- The characters have a strong and defined dramatic need;
- They have an individual point of view.
- They personify an attitude.
- They go through some kind of change or transformation.
If your character has these needs, Field suggests that your character will not only be memorable, but also well received well by the audience.
Every main character needs a dramatic need; it should be their primary drive, what they want to win, gain, obtain, or achieve within the story. This need should be their fuel, their constant energy source that drives them through every step of the story. If they don’t have this dramatic need, they shouldn’t be in the story. It is their reason for existing within the world that they exist.
Point of View
Point of view is defined as the way your character sees the world. Every person on this planet has an individual perspective. Point of view is a belief system, and as we know, what we believe to be true, is true.
Is your character in the 99% or 1%? Is your character a racist? Point of view is an individual belief system, and it will define your character’s outlook on the world he or she lives in. It will be a great way to generate conflict, and no film can progress naturally without conflict. Conflict = Drama.
Attitude is defined as a custom or opinion, and this becomes a way of acting or feeling that will reveal your character’s personal opinion. It is common enough to mix up attitude between point of view, and you may struggle to define the differences between these two qualities. It doesn’t necessarily matter, but to help you differentiate the two as much as you can, here’s an example; an attitude is an intellectual decision, and so it can and probably will be classified by a judgment: right or wrong, good or bad, optimistic or pessimistic.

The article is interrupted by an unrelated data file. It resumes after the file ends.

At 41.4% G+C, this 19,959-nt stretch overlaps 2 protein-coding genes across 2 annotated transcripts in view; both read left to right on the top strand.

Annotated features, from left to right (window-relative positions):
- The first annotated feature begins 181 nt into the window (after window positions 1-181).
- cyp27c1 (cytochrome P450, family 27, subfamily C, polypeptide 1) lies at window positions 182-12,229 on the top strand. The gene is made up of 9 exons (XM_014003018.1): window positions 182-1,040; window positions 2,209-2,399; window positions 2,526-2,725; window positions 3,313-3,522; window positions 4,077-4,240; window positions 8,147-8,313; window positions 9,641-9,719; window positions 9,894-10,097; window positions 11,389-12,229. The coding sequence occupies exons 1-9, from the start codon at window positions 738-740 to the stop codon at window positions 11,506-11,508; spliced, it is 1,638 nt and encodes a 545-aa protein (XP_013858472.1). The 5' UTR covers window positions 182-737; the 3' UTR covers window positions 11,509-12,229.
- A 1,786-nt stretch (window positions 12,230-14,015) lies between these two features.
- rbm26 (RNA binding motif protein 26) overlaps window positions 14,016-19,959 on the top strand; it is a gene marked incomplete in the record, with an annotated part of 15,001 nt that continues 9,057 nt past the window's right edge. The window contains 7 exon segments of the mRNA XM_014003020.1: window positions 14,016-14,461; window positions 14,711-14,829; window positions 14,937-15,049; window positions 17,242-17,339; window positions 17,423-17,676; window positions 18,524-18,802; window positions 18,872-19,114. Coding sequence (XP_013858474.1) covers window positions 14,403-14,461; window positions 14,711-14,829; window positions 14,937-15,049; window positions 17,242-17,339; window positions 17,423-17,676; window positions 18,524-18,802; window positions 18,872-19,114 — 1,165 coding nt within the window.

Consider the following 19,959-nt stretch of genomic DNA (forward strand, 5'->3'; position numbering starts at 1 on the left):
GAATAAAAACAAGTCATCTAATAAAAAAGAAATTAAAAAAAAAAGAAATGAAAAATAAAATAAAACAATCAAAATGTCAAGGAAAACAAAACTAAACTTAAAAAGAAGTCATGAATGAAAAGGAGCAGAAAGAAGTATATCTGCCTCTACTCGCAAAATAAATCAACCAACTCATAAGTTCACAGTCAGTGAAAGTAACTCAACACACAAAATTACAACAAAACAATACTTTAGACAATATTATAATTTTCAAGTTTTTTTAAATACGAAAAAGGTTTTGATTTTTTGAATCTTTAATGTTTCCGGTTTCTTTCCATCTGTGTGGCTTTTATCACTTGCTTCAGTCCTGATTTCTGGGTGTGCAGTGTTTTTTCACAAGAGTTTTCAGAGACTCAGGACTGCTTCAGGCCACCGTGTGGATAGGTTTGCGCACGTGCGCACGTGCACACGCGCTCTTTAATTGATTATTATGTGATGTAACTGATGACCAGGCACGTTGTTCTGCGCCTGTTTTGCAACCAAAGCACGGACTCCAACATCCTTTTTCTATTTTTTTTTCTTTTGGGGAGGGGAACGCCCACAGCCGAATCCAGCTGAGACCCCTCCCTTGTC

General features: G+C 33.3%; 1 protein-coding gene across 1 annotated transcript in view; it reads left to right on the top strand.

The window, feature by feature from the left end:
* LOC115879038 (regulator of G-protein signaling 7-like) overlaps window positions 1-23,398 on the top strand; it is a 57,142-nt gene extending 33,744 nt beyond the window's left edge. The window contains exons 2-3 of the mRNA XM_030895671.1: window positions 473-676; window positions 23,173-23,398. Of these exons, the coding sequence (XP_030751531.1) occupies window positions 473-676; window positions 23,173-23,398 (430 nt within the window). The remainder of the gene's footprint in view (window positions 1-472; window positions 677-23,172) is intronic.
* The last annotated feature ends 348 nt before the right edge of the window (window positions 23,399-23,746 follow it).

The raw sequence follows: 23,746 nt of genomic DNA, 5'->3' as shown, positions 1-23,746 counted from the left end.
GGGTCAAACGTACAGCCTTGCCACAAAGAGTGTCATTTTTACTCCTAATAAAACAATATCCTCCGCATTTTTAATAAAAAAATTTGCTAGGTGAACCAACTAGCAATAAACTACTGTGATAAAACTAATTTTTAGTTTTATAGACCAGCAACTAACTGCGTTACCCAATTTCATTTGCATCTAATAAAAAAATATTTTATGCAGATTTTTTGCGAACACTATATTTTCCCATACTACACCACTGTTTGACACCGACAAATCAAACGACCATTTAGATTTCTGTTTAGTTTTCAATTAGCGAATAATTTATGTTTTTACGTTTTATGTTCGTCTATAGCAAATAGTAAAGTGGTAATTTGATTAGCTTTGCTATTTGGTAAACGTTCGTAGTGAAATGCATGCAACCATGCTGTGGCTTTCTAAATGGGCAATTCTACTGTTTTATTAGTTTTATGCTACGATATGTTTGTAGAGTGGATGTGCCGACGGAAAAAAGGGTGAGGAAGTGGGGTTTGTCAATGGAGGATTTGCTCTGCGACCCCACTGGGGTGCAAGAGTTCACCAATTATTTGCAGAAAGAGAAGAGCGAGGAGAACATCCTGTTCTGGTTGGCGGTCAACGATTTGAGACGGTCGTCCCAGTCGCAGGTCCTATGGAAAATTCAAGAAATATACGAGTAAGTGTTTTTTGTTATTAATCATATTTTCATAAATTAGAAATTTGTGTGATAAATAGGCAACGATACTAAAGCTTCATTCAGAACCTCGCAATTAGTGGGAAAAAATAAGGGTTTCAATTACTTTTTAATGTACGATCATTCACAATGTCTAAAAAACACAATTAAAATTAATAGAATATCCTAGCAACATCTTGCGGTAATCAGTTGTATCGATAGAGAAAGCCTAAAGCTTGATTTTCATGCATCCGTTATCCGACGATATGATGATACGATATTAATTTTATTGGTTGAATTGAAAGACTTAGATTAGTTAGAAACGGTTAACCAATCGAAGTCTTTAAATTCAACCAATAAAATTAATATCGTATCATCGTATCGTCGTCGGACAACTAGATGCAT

If you can understand your character’s attitude, you will let them touch their humanity in an individual way. Is he enthusiastic about his life or job? Does she think that the Yankees have lost their magic?
The fourth quality that is used to create a great character is change. Does your character change during your story? Can you define it? In the Heroes Journey its states that all heroes must return a different person than before, if they were once cowardly they should return brave, and so forth. It’s important to remember that when you’re writing a screenplay, the main character must be active, she must cause things to happen, not let things happen to her.
“Film is behavior; action is character and character, action; what a person does is who he is, not what he says.”
One For The Bookshelf
For more great writing tips I highly recommend buying a copy of Screenplay: The Foundations of Screenwriting: A Step-by-Step Guide from Concept to finished Script. It’s a highly informational book and just one of those books that you should have on your bookshelf.